The former would order an artist to be represented by legal counsel or labor union when negotiating terms, thus avoiding the potential for a contractor to replace them with AI-generated content in the artist’s likeness. […]

HB 4875, on the other hand, would grant artists the right to seek legal action if their content is replicated without their consent.

* Covers

Illinois lawmakers are giving serious thought to ensuring any skeeball betting stays nice and friendly, not part of someone’s business plan.

The gaming committee of the Illinois House of Representatives met Thursday and advanced legislation that will prohibit establishments like Dave & Buster’s from “facilitating wagering” on their games at their place of business.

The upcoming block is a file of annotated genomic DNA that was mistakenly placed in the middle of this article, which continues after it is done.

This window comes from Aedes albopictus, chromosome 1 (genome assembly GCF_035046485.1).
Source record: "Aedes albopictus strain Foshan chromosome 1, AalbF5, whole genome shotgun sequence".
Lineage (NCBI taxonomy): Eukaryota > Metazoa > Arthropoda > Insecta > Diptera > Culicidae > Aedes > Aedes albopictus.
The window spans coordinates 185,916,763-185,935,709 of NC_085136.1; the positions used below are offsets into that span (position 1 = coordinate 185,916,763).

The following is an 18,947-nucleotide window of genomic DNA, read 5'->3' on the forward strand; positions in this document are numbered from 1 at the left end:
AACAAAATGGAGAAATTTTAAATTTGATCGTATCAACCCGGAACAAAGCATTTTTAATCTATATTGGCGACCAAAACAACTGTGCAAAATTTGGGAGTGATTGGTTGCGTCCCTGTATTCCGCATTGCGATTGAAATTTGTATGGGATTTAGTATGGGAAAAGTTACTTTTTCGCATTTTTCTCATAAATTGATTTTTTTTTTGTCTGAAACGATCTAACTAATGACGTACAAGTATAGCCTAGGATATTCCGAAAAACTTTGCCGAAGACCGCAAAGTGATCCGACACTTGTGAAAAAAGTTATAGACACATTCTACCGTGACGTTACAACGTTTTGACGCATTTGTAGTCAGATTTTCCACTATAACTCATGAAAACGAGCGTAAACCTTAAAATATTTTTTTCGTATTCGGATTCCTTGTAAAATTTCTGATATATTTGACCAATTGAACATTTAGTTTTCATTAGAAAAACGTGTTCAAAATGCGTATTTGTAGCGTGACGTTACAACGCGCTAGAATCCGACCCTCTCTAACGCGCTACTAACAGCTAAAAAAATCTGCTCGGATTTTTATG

The legislation would also ban a “family amusement establishment” from promoting gambling on its games, namely those that require inserting a coin or token to activate. […]

Didech claimed he had yet to hear any opposition to his legislation, which he suggested will still be tweaked before it goes for a full vote in the House. He mentioned Golden Tee and pool tournaments at bars as examples of what he does not want to see banned. […]

The gaming committee voted unanimously to adopt an amendment to House Bill 394 by a 15-0 margin. It was then reported to the House floor for further action.


A new bill is moving throughout the General Assembly that would protect forensic pathologists from being liable for civil lawsuits after government jobs.

Forensic pathologists help local governments determine what caused a person’s death. Some say they are liable for lawsuits for their opinion if there’s a mistrial or a conviction is overturned.